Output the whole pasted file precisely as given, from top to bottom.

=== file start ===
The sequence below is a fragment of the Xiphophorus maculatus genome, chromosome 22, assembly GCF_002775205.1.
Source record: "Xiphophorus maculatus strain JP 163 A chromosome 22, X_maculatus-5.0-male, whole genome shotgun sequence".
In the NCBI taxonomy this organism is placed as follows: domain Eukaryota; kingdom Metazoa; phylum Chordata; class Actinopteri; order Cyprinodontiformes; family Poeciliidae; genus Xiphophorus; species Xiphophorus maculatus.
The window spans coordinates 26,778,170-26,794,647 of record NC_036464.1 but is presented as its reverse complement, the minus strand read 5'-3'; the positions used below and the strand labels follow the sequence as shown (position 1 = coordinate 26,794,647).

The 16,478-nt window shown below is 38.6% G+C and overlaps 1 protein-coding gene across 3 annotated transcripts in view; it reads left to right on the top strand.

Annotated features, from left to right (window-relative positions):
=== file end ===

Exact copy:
The sequence below is a fragment of the Xiphophorus maculatus genome, chromosome 22, assembly GCF_002775205.1.
Source record: "Xiphophorus maculatus strain JP 163 A chromosome 22, X_maculatus-5.0-male, whole genome shotgun sequence".
In the NCBI taxonomy this organism is placed as follows: domain Eukaryota; kingdom Metazoa; phylum Chordata; class Actinopteri; order Cyprinodontiformes; family Poeciliidae; genus Xiphophorus; species Xiphophorus maculatus.
The window spans coordinates 26,778,170-26,794,647 of record NC_036464.1 but is presented as its reverse complement, the minus strand read 5'-3'; the positions used below and the strand labels follow the sequence as shown (position 1 = coordinate 26,794,647).

The 16,478-nt window shown below is 38.6% G+C and overlaps 1 protein-coding gene across 3 annotated transcripts in view; it reads left to right on the top strand.

Annotated features, from left to right (window-relative positions):